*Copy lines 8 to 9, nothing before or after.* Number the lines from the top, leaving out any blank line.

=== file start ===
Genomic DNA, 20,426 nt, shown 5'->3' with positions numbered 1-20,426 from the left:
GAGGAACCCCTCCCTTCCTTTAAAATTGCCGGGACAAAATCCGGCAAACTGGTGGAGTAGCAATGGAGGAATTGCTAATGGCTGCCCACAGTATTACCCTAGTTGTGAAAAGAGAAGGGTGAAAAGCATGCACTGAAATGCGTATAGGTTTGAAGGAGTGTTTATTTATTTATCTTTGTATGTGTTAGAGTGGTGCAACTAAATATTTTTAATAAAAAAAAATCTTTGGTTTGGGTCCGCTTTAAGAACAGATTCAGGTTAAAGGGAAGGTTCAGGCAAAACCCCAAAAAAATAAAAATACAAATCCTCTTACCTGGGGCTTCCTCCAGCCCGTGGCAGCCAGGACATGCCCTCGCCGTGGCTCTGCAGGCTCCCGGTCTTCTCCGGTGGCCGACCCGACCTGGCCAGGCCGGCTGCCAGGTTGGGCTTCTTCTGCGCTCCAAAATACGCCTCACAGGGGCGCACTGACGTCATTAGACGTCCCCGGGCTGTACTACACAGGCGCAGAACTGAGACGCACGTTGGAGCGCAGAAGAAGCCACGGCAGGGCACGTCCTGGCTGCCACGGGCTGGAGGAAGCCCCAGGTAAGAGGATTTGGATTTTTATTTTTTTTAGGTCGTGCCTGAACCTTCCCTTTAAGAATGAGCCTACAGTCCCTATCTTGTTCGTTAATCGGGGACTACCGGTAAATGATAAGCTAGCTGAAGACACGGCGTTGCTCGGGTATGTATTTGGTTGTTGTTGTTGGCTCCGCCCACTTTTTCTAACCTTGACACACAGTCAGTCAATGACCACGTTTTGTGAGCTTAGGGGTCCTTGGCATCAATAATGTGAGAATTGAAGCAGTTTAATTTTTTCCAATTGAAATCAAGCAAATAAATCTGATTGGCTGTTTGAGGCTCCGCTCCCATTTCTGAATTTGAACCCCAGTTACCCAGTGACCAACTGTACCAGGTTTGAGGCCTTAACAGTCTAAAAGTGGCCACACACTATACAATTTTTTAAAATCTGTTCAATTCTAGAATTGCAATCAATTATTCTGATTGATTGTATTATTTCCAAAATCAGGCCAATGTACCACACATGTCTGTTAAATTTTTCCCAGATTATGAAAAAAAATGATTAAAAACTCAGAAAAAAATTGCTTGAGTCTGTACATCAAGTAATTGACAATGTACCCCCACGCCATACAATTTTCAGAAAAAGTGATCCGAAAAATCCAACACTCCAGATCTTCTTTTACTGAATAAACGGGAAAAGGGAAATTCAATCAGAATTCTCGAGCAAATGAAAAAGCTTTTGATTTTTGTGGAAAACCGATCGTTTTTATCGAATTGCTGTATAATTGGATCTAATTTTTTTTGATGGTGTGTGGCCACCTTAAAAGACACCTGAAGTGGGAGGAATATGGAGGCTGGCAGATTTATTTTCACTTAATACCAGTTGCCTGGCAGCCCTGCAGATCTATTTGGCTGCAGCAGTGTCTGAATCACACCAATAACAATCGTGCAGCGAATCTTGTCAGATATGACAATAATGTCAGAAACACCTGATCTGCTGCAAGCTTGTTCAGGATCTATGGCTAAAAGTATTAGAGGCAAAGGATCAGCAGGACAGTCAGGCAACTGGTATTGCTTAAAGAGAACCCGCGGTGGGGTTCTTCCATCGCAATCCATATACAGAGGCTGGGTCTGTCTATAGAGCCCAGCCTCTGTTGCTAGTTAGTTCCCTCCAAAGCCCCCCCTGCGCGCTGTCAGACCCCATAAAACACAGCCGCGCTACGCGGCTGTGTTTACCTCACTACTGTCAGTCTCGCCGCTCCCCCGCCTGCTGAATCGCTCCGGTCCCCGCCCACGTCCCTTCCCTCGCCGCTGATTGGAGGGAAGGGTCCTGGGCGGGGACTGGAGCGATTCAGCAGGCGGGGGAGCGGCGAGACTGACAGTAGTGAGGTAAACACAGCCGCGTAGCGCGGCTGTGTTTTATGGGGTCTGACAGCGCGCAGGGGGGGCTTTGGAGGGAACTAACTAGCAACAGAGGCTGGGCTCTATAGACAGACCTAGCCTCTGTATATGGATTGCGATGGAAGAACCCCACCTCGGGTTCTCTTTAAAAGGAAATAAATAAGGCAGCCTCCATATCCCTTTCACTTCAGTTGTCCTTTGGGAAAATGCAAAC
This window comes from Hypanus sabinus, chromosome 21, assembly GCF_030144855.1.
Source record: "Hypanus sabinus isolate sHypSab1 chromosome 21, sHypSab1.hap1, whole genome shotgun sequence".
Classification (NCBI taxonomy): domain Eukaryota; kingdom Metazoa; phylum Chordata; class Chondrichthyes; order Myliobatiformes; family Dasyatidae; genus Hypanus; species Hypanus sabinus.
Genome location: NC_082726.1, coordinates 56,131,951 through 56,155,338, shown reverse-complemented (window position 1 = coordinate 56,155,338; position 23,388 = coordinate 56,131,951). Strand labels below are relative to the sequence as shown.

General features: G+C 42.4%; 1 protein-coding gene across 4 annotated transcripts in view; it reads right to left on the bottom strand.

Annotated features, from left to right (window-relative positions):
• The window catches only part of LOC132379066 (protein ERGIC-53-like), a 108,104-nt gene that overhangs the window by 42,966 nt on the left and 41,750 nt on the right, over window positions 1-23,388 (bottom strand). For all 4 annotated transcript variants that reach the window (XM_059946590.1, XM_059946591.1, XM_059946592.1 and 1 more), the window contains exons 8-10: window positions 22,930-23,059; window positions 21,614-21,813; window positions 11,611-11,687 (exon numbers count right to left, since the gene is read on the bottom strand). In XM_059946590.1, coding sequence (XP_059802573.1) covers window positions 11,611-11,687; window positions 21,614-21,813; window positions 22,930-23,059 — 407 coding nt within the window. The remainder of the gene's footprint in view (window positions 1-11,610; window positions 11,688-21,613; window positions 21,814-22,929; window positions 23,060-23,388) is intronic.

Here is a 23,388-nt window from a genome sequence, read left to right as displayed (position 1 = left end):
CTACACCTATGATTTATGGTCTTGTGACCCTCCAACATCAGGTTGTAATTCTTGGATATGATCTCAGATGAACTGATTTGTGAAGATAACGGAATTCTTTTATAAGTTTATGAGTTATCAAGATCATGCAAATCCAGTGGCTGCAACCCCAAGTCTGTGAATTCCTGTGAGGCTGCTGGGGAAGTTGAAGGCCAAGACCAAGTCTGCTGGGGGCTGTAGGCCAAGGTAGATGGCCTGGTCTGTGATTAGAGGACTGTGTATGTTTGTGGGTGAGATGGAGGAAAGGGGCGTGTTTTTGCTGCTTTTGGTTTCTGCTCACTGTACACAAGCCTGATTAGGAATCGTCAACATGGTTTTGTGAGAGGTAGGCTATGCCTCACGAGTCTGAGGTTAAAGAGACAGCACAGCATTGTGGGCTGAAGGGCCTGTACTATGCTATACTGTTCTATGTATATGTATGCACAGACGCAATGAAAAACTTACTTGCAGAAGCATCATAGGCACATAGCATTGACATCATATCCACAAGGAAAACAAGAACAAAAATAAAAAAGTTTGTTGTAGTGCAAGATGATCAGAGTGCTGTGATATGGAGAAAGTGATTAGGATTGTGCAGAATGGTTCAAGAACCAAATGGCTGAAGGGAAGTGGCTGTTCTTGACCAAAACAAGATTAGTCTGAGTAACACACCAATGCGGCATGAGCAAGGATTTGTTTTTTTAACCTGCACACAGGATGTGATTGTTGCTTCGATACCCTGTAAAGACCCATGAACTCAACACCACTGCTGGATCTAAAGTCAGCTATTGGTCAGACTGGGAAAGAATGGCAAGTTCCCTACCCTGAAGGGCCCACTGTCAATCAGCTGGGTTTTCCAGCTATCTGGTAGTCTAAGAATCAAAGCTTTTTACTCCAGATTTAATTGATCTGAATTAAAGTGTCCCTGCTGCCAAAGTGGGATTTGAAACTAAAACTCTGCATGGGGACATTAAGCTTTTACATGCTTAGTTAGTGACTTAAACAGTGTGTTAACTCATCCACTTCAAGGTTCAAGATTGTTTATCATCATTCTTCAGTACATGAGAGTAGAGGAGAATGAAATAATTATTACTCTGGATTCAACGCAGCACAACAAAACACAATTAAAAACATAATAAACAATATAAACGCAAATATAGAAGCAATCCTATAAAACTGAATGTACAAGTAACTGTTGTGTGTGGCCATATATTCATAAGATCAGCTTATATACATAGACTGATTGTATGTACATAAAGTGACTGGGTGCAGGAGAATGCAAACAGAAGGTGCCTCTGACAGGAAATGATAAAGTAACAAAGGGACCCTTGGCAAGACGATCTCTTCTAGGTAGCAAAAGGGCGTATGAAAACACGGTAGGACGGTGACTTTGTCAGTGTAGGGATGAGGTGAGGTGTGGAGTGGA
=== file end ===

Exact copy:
Annotated features, from left to right (window-relative positions):
• The window catches only part of LOC132379066 (protein ERGIC-53-like), a 108,104-nt gene that overhangs the window by 42,966 nt on the left and 41,750 nt on the right, over window positions 1-23,388 (bottom strand). For all 4 annotated transcript variants that reach the window (XM_059946590.1, XM_059946591.1, XM_059946592.1 and 1 more), the window contains exons 8-10: window positions 22,930-23,059; window positions 21,614-21,813; window positions 11,611-11,687 (exon numbers count right to left, since the gene is read on the bottom strand). In XM_059946590.1, coding sequence (XP_059802573.1) covers window positions 11,611-11,687; window positions 21,614-21,813; window positions 22,930-23,059 — 407 coding nt within the window. The remainder of the gene's footprint in view (window positions 1-11,610; window positions 11,688-21,613; window positions 21,814-22,929; window positions 23,060-23,388) is intronic.